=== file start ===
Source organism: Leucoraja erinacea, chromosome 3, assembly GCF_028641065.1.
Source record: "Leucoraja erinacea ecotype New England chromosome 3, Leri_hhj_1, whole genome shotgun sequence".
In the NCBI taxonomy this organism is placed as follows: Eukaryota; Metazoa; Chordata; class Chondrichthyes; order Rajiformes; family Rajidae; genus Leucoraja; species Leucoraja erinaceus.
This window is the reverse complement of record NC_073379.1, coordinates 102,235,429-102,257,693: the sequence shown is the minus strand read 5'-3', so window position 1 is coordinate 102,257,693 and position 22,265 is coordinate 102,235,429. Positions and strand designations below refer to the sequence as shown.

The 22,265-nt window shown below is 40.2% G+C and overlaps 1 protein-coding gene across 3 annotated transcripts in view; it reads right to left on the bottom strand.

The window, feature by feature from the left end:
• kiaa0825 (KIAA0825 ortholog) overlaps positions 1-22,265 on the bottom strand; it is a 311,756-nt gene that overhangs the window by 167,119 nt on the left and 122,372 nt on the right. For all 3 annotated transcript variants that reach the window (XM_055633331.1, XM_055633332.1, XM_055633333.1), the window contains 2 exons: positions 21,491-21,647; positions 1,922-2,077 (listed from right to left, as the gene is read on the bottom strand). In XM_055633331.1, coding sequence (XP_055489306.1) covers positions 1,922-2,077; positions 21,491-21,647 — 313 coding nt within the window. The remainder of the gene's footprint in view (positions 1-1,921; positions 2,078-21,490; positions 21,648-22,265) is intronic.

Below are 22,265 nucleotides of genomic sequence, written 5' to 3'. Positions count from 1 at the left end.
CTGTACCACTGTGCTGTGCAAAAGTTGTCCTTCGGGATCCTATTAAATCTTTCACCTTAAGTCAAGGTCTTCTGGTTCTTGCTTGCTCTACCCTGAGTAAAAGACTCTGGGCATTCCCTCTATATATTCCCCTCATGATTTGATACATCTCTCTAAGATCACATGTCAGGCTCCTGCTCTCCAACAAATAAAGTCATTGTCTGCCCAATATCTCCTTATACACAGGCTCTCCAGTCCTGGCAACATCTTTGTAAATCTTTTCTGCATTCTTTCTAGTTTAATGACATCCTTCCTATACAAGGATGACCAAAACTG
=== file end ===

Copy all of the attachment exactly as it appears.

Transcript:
Source organism: Leucoraja erinacea, chromosome 3, assembly GCF_028641065.1.
Source record: "Leucoraja erinacea ecotype New England chromosome 3, Leri_hhj_1, whole genome shotgun sequence".
In the NCBI taxonomy this organism is placed as follows: Eukaryota; Metazoa; Chordata; class Chondrichthyes; order Rajiformes; family Rajidae; genus Leucoraja; species Leucoraja erinaceus.
This window is the reverse complement of record NC_073379.1, coordinates 102,235,429-102,257,693: the sequence shown is the minus strand read 5'-3', so window position 1 is coordinate 102,257,693 and position 22,265 is coordinate 102,235,429. Positions and strand designations below refer to the sequence as shown.

The 22,265-nt window shown below is 40.2% G+C and overlaps 1 protein-coding gene across 3 annotated transcripts in view; it reads right to left on the bottom strand.

The window, feature by feature from the left end:
• kiaa0825 (KIAA0825 ortholog) overlaps positions 1-22,265 on the bottom strand; it is a 311,756-nt gene that overhangs the window by 167,119 nt on the left and 122,372 nt on the right. For all 3 annotated transcript variants that reach the window (XM_055633331.1, XM_055633332.1, XM_055633333.1), the window contains 2 exons: positions 21,491-21,647; positions 1,922-2,077 (listed from right to left, as the gene is read on the bottom strand). In XM_055633331.1, coding sequence (XP_055489306.1) covers positions 1,922-2,077; positions 21,491-21,647 — 313 coding nt within the window. The remainder of the gene's footprint in view (positions 1-1,921; positions 2,078-21,490; positions 21,648-22,265) is intronic.

Below are 22,265 nucleotides of genomic sequence, written 5' to 3'. Positions count from 1 at the left end.
CTGTACCACTGTGCTGTGCAAAAGTTGTCCTTCGGGATCCTATTAAATCTTTCACCTTAAGTCAAGGTCTTCTGGTTCTTGCTTGCTCTACCCTGAGTAAAAGACTCTGGGCATTCCCTCTATATATTCCCCTCATGATTTGATACATCTCTCTAAGATCACATGTCAGGCTCCTGCTCTCCAACAAATAAAGTCATTGTCTGCCCAATATCTCCTTATACACAGGCTCTCCAGTCCTGGCAACATCTTTGTAAATCTTTTCTGCATTCTTTCTAGTTTAATGACATCCTTCCTATACAAGGATGACCAAAACTG